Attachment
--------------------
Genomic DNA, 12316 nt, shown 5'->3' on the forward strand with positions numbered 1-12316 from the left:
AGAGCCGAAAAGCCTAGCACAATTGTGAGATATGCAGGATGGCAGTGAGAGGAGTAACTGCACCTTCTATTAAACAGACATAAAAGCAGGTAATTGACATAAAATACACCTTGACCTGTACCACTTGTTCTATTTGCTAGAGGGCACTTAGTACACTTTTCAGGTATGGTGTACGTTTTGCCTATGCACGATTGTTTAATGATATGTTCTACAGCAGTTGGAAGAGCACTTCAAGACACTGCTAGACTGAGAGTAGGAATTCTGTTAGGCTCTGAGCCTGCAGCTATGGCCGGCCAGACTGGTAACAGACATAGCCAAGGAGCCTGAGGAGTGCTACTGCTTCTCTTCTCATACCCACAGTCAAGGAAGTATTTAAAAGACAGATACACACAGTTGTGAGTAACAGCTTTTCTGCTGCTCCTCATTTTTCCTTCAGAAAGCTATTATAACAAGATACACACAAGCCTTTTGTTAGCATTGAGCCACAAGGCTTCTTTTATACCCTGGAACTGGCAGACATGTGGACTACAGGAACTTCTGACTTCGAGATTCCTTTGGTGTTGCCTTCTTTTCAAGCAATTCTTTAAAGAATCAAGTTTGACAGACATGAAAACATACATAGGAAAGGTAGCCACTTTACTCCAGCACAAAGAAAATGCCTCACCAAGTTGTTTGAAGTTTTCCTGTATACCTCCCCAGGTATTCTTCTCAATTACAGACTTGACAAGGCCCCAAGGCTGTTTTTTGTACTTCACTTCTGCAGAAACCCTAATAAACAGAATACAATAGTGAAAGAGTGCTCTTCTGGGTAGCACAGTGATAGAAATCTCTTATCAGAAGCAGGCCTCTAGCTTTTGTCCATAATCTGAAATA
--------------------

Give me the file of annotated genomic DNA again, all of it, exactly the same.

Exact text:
Genomic DNA, 12316 nt, shown 5'->3' on the forward strand with positions numbered 1-12316 from the left:
AGAGCCGAAAAGCCTAGCACAATTGTGAGATATGCAGGATGGCAGTGAGAGGAGTAACTGCACCTTCTATTAAACAGACATAAAAGCAGGTAATTGACATAAAATACACCTTGACCTGTACCACTTGTTCTATTTGCTAGAGGGCACTTAGTACACTTTTCAGGTATGGTGTACGTTTTGCCTATGCACGATTGTTTAATGATATGTTCTACAGCAGTTGGAAGAGCACTTCAAGACACTGCTAGACTGAGAGTAGGAATTCTGTTAGGCTCTGAGCCTGCAGCTATGGCCGGCCAGACTGGTAACAGACATAGCCAAGGAGCCTGAGGAGTGCTACTGCTTCTCTTCTCATACCCACAGTCAAGGAAGTATTTAAAAGACAGATACACACAGTTGTGAGTAACAGCTTTTCTGCTGCTCCTCATTTTTCCTTCAGAAAGCTATTATAACAAGATACACACAAGCCTTTTGTTAGCATTGAGCCACAAGGCTTCTTTTATACCCTGGAACTGGCAGACATGTGGACTACAGGAACTTCTGACTTCGAGATTCCTTTGGTGTTGCCTTCTTTTCAAGCAATTCTTTAAAGAATCAAGTTTGACAGACATGAAAACATACATAGGAAAGGTAGCCACTTTACTCCAGCACAAAGAAAATGCCTCACCAAGTTGTTTGAAGTTTTCCTGTATACCTCCCCAGGTATTCTTCTCAATTACAGACTTGACAAGGCCCCAAGGCTGTTTTTTGTACTTCACTTCTGCAGAAACCCTAATAAACAGAATACAATAGTGAAAGAGTGCTCTTCTGGGTAGCACAGTGATAGAAATCTCTTATCAGAAGCAGGCCTCTAGCTTTTGTCCATAATCTGAAATA